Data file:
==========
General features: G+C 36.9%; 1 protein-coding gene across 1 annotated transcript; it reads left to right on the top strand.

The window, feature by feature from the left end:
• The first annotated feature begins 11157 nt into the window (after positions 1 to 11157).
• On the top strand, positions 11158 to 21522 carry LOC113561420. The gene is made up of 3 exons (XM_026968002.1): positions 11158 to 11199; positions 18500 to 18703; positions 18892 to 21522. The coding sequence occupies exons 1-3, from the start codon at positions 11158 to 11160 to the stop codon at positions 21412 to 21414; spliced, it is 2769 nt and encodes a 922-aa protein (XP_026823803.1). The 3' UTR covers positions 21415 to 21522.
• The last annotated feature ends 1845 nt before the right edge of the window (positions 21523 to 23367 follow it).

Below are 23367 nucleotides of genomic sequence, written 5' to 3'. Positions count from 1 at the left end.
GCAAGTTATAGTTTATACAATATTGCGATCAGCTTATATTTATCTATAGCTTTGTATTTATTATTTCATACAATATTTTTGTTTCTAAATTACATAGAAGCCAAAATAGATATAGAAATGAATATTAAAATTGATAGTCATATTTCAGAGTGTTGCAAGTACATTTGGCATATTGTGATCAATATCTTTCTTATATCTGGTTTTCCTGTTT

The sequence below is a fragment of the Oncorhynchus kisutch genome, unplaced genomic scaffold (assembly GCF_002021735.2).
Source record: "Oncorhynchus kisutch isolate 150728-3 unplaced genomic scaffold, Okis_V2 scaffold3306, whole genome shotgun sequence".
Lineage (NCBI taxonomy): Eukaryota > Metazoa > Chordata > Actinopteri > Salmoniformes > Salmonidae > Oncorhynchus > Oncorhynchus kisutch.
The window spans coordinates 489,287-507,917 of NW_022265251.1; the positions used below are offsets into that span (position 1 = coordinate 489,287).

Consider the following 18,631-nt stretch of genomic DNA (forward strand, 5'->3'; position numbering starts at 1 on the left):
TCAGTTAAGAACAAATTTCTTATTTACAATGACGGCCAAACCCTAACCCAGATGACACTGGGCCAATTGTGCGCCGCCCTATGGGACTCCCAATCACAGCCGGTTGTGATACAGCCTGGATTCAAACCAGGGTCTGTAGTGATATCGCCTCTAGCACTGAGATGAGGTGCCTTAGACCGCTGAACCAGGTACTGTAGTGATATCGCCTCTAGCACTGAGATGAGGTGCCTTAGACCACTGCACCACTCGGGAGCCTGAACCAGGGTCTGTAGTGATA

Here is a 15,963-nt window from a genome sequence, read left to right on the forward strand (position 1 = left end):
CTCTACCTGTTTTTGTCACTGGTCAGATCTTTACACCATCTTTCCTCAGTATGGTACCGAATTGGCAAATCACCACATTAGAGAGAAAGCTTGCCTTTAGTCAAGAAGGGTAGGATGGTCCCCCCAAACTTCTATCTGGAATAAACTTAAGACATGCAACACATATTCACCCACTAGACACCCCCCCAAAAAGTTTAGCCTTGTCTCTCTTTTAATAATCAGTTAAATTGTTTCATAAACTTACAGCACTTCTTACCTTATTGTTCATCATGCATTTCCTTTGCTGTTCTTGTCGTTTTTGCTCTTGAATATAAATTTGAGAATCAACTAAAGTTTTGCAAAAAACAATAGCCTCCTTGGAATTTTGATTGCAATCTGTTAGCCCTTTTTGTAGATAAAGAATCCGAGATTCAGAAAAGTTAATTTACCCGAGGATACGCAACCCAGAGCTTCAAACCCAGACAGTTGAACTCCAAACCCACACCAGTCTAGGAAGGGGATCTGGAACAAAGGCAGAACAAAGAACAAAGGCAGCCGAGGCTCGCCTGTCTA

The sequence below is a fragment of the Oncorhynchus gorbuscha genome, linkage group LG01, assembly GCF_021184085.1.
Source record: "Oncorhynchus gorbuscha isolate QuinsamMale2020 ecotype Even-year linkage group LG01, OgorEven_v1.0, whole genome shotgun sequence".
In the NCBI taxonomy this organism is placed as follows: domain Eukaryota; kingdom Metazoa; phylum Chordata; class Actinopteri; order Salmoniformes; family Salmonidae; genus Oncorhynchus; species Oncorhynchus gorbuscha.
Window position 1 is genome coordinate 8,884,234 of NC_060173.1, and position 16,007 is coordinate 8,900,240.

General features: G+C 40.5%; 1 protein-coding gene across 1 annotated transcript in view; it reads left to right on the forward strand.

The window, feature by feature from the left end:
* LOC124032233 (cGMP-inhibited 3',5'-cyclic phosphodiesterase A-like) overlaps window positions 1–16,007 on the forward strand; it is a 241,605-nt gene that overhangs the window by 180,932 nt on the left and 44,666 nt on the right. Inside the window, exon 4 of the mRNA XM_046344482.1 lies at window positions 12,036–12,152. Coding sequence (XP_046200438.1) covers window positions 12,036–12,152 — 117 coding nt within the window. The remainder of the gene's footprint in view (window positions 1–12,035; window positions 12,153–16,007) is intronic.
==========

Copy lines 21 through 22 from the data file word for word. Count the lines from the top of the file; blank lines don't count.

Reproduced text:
The window, feature by feature from the left end:
* LOC124032233 (cGMP-inhibited 3',5'-cyclic phosphodiesterase A-like) overlaps window positions 1–16,007 on the forward strand; it is a 241,605-nt gene that overhangs the window by 180,932 nt on the left and 44,666 nt on the right. Inside the window, exon 4 of the mRNA XM_046344482.1 lies at window positions 12,036–12,152. Coding sequence (XP_046200438.1) covers window positions 12,036–12,152 — 117 coding nt within the window. The remainder of the gene's footprint in view (window positions 1–12,035; window positions 12,153–16,007) is intronic.